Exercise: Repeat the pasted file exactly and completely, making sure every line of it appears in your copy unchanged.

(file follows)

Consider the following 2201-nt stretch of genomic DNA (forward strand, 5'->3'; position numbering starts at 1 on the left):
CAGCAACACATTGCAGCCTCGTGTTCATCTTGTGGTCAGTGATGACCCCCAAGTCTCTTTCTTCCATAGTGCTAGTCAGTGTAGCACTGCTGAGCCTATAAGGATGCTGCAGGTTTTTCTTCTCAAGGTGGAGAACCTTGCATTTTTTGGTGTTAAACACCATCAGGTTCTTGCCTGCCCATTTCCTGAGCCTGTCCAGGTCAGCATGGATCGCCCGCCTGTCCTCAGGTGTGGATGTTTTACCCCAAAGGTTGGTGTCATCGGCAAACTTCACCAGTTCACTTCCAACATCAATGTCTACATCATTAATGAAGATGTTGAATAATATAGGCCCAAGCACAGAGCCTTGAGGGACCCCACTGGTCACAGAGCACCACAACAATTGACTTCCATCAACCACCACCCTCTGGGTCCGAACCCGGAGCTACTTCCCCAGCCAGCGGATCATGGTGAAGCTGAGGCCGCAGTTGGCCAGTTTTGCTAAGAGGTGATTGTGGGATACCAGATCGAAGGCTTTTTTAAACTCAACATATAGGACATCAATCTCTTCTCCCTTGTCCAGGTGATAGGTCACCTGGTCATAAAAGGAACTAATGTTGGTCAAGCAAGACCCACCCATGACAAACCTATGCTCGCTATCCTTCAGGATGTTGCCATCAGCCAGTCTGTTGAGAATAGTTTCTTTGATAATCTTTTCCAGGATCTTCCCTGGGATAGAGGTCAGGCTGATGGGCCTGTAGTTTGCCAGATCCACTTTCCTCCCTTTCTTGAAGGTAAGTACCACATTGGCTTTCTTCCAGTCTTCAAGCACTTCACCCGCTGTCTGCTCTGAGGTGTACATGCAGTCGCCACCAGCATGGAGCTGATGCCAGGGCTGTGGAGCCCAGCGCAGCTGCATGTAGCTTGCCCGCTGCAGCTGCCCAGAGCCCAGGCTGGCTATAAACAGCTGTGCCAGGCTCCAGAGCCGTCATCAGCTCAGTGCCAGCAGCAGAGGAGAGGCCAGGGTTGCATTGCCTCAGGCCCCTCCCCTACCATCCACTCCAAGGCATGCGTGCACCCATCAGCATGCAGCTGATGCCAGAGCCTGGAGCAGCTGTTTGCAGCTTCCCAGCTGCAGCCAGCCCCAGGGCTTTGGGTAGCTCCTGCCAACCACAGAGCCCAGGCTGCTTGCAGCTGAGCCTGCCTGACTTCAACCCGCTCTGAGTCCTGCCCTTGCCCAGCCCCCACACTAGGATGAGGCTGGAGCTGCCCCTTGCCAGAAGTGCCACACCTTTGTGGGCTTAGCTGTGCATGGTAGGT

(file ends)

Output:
Consider the following 2201-nt stretch of genomic DNA (forward strand, 5'->3'; position numbering starts at 1 on the left):
CAGCAACACATTGCAGCCTCGTGTTCATCTTGTGGTCAGTGATGACCCCCAAGTCTCTTTCTTCCATAGTGCTAGTCAGTGTAGCACTGCTGAGCCTATAAGGATGCTGCAGGTTTTTCTTCTCAAGGTGGAGAACCTTGCATTTTTTGGTGTTAAACACCATCAGGTTCTTGCCTGCCCATTTCCTGAGCCTGTCCAGGTCAGCATGGATCGCCCGCCTGTCCTCAGGTGTGGATGTTTTACCCCAAAGGTTGGTGTCATCGGCAAACTTCACCAGTTCACTTCCAACATCAATGTCTACATCATTAATGAAGATGTTGAATAATATAGGCCCAAGCACAGAGCCTTGAGGGACCCCACTGGTCACAGAGCACCACAACAATTGACTTCCATCAACCACCACCCTCTGGGTCCGAACCCGGAGCTACTTCCCCAGCCAGCGGATCATGGTGAAGCTGAGGCCGCAGTTGGCCAGTTTTGCTAAGAGGTGATTGTGGGATACCAGATCGAAGGCTTTTTTAAACTCAACATATAGGACATCAATCTCTTCTCCCTTGTCCAGGTGATAGGTCACCTGGTCATAAAAGGAACTAATGTTGGTCAAGCAAGACCCACCCATGACAAACCTATGCTCGCTATCCTTCAGGATGTTGCCATCAGCCAGTCTGTTGAGAATAGTTTCTTTGATAATCTTTTCCAGGATCTTCCCTGGGATAGAGGTCAGGCTGATGGGCCTGTAGTTTGCCAGATCCACTTTCCTCCCTTTCTTGAAGGTAAGTACCACATTGGCTTTCTTCCAGTCTTCAAGCACTTCACCCGCTGTCTGCTCTGAGGTGTACATGCAGTCGCCACCAGCATGGAGCTGATGCCAGGGCTGTGGAGCCCAGCGCAGCTGCATGTAGCTTGCCCGCTGCAGCTGCCCAGAGCCCAGGCTGGCTATAAACAGCTGTGCCAGGCTCCAGAGCCGTCATCAGCTCAGTGCCAGCAGCAGAGGAGAGGCCAGGGTTGCATTGCCTCAGGCCCCTCCCCTACCATCCACTCCAAGGCATGCGTGCACCCATCAGCATGCAGCTGATGCCAGAGCCTGGAGCAGCTGTTTGCAGCTTCCCAGCTGCAGCCAGCCCCAGGGCTTTGGGTAGCTCCTGCCAACCACAGAGCCCAGGCTGCTTGCAGCTGAGCCTGCCTGACTTCAACCCGCTCTGAGTCCTGCCCTTGCCCAGCCCCCACACTAGGATGAGGCTGGAGCTGCCCCTTGCCAGAAGTGCCACACCTTTGTGGGCTTAGCTGTGCATGGTAGGT